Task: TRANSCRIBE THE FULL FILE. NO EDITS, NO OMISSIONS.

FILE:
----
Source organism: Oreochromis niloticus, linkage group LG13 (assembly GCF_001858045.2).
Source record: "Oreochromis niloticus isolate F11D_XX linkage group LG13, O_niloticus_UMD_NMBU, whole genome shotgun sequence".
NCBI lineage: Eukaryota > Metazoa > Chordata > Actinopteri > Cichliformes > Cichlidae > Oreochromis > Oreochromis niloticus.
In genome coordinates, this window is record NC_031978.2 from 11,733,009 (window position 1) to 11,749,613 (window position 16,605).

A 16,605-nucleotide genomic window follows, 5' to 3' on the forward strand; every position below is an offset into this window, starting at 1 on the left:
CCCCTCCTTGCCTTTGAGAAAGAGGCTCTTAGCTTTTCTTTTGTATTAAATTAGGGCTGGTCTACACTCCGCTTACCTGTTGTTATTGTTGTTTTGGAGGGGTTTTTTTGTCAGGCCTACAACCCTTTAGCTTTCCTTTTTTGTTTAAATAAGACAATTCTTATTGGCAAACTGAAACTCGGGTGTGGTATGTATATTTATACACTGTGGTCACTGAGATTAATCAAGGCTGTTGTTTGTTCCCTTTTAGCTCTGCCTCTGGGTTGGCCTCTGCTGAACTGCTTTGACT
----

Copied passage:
Source organism: Oreochromis niloticus, linkage group LG13 (assembly GCF_001858045.2).
Source record: "Oreochromis niloticus isolate F11D_XX linkage group LG13, O_niloticus_UMD_NMBU, whole genome shotgun sequence".
NCBI lineage: Eukaryota > Metazoa > Chordata > Actinopteri > Cichliformes > Cichlidae > Oreochromis > Oreochromis niloticus.
In genome coordinates, this window is record NC_031978.2 from 11,733,009 (window position 1) to 11,749,613 (window position 16,605).

A 16,605-nucleotide genomic window follows, 5' to 3' on the forward strand; every position below is an offset into this window, starting at 1 on the left:
CCCCTCCTTGCCTTTGAGAAAGAGGCTCTTAGCTTTTCTTTTGTATTAAATTAGGGCTGGTCTACACTCCGCTTACCTGTTGTTATTGTTGTTTTGGAGGGGTTTTTTTGTCAGGCCTACAACCCTTTAGCTTTCCTTTTTTGTTTAAATAAGACAATTCTTATTGGCAAACTGAAACTCGGGTGTGGTATGTATATTTATACACTGTGGTCACTGAGATTAATCAAGGCTGTTGTTTGTTCCCTTTTAGCTCTGCCTCTGGGTTGGCCTCTGCTGAACTGCTTTGACT